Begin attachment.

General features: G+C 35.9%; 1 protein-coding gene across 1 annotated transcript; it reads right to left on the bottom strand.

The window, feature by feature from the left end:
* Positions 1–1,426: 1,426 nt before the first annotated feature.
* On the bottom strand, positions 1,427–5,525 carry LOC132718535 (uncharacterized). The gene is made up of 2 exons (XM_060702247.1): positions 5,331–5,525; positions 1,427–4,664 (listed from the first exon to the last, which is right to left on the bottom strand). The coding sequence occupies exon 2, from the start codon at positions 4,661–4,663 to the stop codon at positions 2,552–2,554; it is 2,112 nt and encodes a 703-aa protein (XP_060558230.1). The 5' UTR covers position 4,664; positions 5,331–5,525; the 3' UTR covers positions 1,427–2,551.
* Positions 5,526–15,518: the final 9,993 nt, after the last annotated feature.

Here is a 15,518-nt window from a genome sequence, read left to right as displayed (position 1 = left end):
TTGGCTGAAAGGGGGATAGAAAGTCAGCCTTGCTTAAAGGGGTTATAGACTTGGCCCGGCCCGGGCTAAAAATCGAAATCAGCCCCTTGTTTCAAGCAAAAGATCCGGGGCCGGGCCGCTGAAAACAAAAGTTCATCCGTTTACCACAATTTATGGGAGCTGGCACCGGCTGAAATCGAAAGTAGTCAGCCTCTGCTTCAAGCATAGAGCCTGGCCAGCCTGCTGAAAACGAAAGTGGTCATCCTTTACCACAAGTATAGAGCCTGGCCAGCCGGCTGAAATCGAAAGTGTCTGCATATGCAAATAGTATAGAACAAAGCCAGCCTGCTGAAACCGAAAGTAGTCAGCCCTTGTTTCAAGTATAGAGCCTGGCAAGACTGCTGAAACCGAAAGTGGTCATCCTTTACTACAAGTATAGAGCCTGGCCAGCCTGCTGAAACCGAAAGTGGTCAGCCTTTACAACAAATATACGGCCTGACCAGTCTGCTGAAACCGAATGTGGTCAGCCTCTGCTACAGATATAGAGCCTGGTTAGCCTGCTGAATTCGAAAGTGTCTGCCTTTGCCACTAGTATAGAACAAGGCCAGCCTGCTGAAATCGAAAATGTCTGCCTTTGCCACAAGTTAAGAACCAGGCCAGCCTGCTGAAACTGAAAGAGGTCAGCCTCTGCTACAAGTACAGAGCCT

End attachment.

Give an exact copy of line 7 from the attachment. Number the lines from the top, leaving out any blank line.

TTGGCTGAAAGGGGGATAGAAAGTCAGCCTTGCTTAAAGGGGTTATAGACTTGGCCCGGCCCGGGCTAAAAATCGAAATCAGCCCCTTGTTTCAAGCAAAAGATCCGGGGCCGGGCCGCTGAAAACAAAAGTTCATCCGTTTACCACAATTTATGGGAGCTGGCACCGGCTGAAATCGAAAGTAGTCAGCCTCTGCTTCAAGCATAGAGCCTGGCCAGCCTGCTGAAAACGAAAGTGGTCATCCTTTACCACAAGTATAGAGCCTGGCCAGCCGGCTGAAATCGAAAGTGTCTGCATATGCAAATAGTATAGAACAAAGCCAGCCTGCTGAAACCGAAAGTAGTCAGCCCTTGTTTCAAGTATAGAGCCTGGCAAGACTGCTGAAACCGAAAGTGGTCATCCTTTACTACAAGTATAGAGCCTGGCCAGCCTGCTGAAACCGAAAGTGGTCAGCCTTTACAACAAATATACGGCCTGACCAGTCTGCTGAAACCGAATGTGGTCAGCCTCTGCTACAGATATAGAGCCTGGTTAGCCTGCTGAATTCGAAAGTGTCTGCCTTTGCCACTAGTATAGAACAAGGCCAGCCTGCTGAAATCGAAAATGTCTGCCTTTGCCACAAGTTAAGAACCAGGCCAGCCTGCTGAAACTGAAAGAGGTCAGCCTCTGCTACAAGTACAGAGCCT